By Corine B. Erlandson
FORT WAYNE, Ind. (CNS) — Dorothy Day means many things to many people: A daughter of the Church. A saint for our time. A countercultural saint. The face of Catholic social justice. An icon of mercy.
All were among the ways Day was remembered during a conference May 13-15 examining her life and legacy as part of the events marking the 125th anniversary of the University of St. Francis in Fort Wayne. The conference was co-sponsored by Our Sunday Visitor.
Day, who died in 1980 at age 83, is known as the co-founder of the Catholic Worker Movement, with its houses of hospitality, The Catholic Worker newspaper and farming communes.
The movement started in 1933 in New York when Day and French intellectual Peter Maurin began publishing the newspaper and opened a house of hospitality for hungry, out-of-work people in the midst of the Great Depression. The movement continues today, with more than 230 communities in the U.S. and around the world, according to a Catholic Worker website.
Brandon Vogt, an author and blogger, spoke of Dorothy Day during one session as a faithful Catholic and activist and called her more than a social worker. “For Dorothy, an encounter with the poor was an encounter with Christ,” Vogt said.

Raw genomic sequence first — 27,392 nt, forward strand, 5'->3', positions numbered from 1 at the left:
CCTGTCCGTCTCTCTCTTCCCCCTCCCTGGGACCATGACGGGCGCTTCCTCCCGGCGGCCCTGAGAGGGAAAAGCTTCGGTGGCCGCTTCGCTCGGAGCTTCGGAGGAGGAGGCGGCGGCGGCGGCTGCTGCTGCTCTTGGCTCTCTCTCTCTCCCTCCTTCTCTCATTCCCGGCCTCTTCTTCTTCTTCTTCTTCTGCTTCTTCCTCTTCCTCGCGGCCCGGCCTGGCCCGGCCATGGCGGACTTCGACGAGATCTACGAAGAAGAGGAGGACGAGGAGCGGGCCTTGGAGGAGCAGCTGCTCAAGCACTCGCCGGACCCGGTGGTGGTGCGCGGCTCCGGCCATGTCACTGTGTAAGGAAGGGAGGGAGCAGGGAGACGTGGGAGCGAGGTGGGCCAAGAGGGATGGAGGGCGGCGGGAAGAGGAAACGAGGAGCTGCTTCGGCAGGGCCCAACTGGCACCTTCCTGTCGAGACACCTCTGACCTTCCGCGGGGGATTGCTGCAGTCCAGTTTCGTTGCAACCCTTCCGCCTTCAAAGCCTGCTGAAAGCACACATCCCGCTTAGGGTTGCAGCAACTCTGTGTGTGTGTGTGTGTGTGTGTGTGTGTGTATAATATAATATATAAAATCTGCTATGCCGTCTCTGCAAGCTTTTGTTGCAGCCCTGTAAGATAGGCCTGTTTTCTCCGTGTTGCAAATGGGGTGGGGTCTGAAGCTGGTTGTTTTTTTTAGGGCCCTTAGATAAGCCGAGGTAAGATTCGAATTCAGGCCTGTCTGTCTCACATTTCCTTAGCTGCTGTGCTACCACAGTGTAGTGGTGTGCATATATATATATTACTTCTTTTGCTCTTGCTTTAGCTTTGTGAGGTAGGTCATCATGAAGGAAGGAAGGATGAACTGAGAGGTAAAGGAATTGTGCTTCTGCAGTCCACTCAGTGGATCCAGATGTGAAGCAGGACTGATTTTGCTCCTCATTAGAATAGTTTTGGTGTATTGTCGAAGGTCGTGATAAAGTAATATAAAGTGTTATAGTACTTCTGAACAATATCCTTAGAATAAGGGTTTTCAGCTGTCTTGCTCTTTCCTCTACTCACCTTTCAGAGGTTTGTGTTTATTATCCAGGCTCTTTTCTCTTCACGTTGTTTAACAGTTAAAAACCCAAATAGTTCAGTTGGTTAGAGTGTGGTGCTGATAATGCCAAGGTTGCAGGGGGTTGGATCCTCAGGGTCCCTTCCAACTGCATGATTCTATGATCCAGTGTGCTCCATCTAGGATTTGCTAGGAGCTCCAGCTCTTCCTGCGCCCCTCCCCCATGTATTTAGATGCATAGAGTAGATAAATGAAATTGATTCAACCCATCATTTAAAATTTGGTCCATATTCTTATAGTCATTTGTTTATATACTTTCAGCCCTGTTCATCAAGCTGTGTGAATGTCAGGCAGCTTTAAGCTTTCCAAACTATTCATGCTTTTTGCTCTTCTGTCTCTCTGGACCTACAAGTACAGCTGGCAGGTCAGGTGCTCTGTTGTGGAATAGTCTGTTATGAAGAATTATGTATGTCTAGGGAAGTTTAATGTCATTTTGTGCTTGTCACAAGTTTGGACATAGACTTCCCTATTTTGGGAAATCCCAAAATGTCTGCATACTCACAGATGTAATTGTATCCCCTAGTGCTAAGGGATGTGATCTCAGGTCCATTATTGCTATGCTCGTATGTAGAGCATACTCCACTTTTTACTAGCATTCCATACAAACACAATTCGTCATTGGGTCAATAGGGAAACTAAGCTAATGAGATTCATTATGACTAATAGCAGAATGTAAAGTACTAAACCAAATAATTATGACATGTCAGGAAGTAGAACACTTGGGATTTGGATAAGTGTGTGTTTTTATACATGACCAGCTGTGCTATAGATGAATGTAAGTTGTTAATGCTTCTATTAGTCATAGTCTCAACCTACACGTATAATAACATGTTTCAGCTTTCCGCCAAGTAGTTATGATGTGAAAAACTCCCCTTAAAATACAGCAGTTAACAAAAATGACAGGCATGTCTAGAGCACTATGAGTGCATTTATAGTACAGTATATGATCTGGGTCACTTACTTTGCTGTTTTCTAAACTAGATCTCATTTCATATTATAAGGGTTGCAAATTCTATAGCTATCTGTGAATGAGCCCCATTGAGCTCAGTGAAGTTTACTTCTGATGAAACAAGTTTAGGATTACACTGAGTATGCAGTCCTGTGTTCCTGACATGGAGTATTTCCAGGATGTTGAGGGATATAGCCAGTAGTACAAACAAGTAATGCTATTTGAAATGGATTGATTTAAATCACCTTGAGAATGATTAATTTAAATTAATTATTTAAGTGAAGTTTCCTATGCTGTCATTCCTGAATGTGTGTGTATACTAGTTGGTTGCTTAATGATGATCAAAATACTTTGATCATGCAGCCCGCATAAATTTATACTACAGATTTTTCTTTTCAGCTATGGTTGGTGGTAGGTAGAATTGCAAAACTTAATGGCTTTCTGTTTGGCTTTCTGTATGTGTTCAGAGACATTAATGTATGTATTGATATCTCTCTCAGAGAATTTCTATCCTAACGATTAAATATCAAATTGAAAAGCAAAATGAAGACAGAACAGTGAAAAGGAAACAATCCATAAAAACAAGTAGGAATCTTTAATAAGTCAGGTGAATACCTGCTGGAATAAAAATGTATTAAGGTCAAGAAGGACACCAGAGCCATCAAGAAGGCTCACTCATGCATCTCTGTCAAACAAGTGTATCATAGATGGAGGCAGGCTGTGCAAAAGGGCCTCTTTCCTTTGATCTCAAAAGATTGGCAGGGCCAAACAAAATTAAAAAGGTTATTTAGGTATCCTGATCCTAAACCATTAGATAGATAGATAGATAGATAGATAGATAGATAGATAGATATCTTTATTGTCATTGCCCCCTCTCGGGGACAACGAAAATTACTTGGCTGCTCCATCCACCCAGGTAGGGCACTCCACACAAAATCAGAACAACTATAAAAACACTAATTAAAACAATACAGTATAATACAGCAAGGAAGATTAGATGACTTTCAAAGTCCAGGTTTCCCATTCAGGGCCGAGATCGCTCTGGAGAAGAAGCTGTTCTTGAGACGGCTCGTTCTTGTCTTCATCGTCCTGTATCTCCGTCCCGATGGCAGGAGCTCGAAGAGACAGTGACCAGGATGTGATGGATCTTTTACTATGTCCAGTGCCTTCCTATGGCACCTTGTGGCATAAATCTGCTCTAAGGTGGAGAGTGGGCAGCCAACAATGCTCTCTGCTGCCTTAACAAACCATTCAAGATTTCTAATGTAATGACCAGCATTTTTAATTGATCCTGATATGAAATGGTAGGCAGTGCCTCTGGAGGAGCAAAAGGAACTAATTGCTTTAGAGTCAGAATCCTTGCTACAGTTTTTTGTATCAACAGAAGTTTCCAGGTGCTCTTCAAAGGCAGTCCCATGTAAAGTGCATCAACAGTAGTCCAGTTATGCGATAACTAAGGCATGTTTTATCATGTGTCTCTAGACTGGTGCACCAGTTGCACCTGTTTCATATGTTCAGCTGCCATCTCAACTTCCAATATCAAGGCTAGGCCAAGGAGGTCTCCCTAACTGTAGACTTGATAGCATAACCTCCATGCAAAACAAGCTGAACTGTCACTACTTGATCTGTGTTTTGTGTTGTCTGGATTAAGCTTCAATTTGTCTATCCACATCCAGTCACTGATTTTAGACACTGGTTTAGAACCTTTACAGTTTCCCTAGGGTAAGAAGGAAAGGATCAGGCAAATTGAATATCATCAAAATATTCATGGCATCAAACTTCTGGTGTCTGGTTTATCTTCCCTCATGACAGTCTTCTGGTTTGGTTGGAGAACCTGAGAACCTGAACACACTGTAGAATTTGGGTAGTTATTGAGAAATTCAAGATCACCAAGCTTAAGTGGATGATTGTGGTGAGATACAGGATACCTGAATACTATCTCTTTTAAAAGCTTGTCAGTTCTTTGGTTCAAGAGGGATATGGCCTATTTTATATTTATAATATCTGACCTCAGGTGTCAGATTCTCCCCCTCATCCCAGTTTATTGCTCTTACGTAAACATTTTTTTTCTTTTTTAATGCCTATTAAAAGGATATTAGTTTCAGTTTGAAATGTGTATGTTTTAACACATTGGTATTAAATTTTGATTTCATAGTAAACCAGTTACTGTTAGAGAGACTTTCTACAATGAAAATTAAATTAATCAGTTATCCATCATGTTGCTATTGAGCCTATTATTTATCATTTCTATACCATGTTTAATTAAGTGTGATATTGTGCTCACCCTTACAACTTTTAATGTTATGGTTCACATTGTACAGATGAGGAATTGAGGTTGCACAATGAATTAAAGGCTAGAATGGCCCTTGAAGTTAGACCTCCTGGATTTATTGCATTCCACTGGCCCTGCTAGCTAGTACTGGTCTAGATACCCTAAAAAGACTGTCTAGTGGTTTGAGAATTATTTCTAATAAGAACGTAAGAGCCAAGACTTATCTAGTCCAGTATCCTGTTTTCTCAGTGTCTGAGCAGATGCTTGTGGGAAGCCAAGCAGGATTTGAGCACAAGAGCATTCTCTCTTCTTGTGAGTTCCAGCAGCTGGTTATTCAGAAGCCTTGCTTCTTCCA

“Dorothy Day was a true daughter of the church,” Vogt told the 120 people in attendance. “She puts a face on Catholic social justice.”
Robert Ellsberg, publisher of Orbis Books and editor of Day’s published diaries and letters, spoke of Day praying at the Basilica of the National Shrine of the Immaculate Conception, Washington, D.C., in 1932, asking that God help her to use her talents to alleviate the sufferings of poor people. She returned to New York to find Maurin outside her apartment. He gave her a Catholic framework for the movement, Ellsberg said.